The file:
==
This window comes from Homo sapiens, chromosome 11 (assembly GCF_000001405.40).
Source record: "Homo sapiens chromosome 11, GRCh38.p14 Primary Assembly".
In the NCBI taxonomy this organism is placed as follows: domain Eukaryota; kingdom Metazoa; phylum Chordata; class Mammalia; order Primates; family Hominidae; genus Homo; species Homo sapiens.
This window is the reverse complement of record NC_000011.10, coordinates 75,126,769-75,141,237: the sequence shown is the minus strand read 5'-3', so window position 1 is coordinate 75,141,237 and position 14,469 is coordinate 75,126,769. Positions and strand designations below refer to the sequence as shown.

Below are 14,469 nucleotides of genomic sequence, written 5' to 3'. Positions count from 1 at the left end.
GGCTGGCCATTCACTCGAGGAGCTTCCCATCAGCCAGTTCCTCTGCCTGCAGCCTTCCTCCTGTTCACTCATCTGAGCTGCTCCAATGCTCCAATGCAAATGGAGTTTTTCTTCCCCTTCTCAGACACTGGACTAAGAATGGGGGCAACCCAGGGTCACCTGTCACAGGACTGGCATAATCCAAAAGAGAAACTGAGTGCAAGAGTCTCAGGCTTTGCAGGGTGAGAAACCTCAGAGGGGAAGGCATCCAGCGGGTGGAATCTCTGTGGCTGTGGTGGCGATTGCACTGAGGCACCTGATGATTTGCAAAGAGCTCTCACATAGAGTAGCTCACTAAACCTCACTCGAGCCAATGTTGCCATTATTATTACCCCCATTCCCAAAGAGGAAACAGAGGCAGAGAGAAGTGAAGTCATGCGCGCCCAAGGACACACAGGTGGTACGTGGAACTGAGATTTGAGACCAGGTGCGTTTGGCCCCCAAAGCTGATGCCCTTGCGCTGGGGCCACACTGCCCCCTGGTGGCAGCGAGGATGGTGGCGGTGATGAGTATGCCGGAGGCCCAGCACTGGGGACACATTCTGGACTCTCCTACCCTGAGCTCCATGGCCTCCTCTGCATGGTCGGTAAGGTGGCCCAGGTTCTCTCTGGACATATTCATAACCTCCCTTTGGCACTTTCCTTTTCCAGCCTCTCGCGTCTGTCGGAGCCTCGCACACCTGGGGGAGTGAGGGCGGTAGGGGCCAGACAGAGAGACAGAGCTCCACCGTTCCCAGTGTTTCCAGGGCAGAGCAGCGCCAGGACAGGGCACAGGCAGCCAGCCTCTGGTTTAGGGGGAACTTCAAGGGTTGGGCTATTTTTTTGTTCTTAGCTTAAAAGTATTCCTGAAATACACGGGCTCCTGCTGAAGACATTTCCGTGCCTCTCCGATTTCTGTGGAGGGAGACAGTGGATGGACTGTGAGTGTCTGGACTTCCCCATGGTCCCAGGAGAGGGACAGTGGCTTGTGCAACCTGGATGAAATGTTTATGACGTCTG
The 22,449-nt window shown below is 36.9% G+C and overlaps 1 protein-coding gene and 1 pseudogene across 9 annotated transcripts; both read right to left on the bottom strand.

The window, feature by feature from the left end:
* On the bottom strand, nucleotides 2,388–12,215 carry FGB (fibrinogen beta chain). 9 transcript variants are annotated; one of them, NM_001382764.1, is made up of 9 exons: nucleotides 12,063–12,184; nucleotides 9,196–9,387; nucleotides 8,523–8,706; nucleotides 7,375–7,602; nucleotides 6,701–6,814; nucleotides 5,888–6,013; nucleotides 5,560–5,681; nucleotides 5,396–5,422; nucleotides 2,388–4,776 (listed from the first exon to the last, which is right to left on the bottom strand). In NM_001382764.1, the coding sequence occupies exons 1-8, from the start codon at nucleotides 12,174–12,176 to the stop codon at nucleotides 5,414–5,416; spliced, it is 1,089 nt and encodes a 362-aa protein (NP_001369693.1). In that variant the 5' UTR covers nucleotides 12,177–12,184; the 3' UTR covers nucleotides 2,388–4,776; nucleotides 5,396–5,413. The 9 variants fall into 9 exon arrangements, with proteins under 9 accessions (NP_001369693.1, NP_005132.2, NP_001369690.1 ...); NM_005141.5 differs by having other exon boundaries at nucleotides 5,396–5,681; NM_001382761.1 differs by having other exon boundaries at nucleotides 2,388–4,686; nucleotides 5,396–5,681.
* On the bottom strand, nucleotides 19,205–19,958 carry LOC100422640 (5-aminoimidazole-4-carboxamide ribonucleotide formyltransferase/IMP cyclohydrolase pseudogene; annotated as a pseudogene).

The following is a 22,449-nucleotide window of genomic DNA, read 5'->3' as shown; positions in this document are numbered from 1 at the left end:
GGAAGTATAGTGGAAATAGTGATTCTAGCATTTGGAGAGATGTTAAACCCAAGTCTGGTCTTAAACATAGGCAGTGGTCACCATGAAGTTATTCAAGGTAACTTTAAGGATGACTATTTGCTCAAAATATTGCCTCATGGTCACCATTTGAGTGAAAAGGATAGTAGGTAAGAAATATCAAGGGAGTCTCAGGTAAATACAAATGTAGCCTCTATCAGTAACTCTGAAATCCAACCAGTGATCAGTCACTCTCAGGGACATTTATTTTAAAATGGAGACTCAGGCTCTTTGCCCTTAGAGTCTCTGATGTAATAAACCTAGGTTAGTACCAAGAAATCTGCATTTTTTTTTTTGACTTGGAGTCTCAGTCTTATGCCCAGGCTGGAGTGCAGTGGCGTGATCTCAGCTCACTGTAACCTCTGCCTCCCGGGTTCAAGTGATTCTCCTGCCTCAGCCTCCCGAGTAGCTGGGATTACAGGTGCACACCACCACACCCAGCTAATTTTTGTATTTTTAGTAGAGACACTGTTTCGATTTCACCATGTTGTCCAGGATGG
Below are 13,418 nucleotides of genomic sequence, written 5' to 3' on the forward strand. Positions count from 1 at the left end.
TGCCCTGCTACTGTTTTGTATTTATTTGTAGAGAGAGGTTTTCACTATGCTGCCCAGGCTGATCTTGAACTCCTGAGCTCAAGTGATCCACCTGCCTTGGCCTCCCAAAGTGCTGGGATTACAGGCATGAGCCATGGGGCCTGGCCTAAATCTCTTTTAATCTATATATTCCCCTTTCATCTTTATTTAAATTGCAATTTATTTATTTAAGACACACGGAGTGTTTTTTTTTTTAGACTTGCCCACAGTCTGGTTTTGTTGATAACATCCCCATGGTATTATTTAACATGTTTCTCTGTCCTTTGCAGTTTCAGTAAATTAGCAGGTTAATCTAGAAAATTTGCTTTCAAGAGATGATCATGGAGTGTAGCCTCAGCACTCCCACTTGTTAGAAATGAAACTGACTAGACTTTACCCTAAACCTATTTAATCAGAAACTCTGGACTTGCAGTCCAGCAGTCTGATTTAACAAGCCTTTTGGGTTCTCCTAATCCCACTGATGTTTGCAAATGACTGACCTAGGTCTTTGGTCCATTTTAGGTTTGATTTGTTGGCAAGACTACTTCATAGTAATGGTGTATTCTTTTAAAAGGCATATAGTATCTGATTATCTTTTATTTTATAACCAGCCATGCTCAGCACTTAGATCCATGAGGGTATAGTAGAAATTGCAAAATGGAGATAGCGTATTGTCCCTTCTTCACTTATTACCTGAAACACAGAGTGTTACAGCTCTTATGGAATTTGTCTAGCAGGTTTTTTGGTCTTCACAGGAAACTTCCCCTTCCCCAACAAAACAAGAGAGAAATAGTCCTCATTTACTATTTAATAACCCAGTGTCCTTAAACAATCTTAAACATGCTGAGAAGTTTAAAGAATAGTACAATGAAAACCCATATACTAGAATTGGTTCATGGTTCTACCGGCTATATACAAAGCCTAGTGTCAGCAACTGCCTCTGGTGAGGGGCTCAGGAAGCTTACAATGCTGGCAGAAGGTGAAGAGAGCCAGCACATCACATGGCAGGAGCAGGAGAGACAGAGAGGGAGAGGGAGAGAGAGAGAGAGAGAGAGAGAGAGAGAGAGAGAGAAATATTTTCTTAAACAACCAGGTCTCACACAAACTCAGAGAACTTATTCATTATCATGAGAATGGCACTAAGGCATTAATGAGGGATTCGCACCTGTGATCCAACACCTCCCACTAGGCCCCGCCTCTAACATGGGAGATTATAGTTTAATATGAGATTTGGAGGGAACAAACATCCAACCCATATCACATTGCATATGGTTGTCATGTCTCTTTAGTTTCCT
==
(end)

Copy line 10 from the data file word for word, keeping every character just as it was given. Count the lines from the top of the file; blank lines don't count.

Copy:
* On the bottom strand, nucleotides 19,205–19,958 carry LOC100422640 (5-aminoimidazole-4-carboxamide ribonucleotide formyltransferase/IMP cyclohydrolase pseudogene; annotated as a pseudogene).